Mentoring is a relationship entailing formal or informal processes whereby a mentor provides intentional guidance, motivation, and encouragement. Mentors also share knowledge, experiences, and perspectives to empower the mentee in the advancement of specific goals that improve their lives and careers. Mentorship allows both mentor and mentee to build networks of resources, develop best practices, and sustina connections for lifelong learning.
Goal-setting is one of the most important elements in a mentoring relationship, regardless if the relationship is formal between faculty and student, or more informal in a peer-to-peer relationship. Goals can be simple or complex, but are always driven by the desired objectives of the mentoring relationship. Goals may be personal, academic, professional, or a combination of these. Reassess goals periodically, as they sometimes change priority or scope.
Download the PDF: Goal Setting
Make goals concrete and action-oriented. Be clear, concise and use action verbs such as develop, improve, create (e.g. "I will increase my understanding of...")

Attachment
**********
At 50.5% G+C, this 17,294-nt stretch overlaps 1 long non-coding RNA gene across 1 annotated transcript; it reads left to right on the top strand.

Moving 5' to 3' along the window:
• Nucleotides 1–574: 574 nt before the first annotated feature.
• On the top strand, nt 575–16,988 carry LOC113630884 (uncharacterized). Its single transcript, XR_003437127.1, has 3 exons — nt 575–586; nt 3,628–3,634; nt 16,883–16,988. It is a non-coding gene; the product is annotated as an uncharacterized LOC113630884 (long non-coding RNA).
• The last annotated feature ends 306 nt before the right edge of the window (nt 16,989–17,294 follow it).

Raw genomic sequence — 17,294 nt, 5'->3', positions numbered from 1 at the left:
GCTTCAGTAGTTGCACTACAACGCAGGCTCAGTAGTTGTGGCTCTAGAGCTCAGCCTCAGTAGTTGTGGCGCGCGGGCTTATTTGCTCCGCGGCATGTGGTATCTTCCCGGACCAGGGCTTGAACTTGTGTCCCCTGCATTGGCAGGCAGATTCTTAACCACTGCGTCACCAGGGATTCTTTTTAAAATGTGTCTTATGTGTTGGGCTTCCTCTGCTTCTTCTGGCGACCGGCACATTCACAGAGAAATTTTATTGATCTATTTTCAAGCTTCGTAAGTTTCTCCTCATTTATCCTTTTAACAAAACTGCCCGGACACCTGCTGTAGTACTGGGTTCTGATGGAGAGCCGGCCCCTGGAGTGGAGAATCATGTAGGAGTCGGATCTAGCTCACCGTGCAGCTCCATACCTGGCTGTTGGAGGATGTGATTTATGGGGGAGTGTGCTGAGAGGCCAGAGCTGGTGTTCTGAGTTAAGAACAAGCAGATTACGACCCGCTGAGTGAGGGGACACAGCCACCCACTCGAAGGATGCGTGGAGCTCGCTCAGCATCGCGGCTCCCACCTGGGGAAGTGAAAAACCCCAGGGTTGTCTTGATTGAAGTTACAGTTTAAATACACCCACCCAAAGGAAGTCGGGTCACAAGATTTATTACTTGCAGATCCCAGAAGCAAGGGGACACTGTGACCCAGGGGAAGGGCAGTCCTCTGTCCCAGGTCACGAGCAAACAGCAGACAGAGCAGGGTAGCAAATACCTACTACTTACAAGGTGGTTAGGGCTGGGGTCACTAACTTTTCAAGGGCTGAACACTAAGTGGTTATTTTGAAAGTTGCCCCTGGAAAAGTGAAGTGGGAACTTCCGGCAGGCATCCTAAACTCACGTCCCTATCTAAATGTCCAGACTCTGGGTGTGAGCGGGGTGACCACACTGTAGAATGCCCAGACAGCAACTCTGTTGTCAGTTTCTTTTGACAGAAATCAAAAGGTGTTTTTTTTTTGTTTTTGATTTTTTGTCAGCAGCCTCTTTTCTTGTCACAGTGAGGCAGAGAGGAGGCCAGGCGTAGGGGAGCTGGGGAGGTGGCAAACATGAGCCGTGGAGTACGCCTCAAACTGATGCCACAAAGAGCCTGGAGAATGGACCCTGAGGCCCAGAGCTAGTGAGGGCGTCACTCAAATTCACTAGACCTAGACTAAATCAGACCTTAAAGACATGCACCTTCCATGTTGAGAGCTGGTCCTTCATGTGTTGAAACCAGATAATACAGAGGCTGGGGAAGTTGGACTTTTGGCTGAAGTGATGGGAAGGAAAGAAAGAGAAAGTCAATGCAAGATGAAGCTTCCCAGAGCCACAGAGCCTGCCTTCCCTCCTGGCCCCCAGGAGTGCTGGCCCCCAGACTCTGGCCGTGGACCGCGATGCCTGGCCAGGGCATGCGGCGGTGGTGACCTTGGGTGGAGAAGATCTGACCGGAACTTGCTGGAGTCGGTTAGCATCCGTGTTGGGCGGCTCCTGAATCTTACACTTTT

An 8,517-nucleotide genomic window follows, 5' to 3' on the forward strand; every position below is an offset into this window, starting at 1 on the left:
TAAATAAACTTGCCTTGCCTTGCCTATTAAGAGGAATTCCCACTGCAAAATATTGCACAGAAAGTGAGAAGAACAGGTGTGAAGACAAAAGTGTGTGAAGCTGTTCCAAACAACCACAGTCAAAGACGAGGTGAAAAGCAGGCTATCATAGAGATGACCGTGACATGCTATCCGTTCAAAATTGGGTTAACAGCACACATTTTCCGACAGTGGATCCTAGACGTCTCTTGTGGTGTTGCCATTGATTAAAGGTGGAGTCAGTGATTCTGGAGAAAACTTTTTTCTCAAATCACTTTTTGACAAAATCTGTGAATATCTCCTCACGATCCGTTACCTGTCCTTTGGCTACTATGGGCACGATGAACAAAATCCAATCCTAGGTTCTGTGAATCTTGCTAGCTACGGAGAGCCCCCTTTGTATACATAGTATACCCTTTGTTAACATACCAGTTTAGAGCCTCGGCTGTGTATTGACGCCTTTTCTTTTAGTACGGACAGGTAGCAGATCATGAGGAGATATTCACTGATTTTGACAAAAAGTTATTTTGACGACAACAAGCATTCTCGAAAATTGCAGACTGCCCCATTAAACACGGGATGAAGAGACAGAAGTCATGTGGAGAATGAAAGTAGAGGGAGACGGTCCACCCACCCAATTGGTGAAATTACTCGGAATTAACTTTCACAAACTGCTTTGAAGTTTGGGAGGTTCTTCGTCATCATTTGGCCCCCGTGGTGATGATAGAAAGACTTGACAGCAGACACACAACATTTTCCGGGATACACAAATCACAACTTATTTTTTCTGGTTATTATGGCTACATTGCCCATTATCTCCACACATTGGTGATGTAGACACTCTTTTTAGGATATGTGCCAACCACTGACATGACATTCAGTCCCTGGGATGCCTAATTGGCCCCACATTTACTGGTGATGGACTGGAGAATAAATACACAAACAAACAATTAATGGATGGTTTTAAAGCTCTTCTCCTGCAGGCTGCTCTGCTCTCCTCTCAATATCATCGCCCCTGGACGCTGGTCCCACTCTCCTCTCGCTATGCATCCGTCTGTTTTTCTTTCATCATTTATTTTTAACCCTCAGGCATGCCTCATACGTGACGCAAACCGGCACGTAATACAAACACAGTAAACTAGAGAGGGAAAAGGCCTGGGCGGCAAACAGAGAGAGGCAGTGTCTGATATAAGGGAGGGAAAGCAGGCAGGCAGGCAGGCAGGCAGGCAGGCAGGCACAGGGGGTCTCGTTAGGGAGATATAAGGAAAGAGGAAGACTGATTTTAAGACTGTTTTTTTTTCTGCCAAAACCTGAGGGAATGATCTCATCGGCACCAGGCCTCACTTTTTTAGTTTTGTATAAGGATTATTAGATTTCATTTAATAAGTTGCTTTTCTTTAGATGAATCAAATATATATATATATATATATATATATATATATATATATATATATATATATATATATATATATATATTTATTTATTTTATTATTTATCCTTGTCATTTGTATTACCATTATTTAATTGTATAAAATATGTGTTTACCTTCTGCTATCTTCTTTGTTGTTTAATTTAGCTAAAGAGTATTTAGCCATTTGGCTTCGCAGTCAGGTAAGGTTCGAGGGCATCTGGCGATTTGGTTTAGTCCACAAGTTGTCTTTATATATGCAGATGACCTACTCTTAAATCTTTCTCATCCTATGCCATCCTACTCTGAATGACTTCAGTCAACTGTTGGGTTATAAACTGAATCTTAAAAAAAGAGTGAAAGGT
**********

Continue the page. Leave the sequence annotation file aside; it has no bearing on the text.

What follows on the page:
Make sure you can measure when a goal is achieved. Have a plan for tracking progress and defining success.
Create goals that require work, but are attainable within the scope of the mentoring framework and timeline.
Create goals that are plausible and fall within your skillsets.
Set both long-term goals and shorter-term goals. Identify specific timelines for these, like "By the end of the semester, I will have...," or "At the end of the year, we will have..."
Create mentoring goals based on the focus (or focuses) of the mentorship:
- Goals in proficiency-based mentorships often focus on skill attainment or performance.
- Goals in affinity-based mentorships often focus on knowledge acquisition or acculturation.
- Goals in identity-based mentorships often focus on resiliency or development of cultural and interpersonal competencies.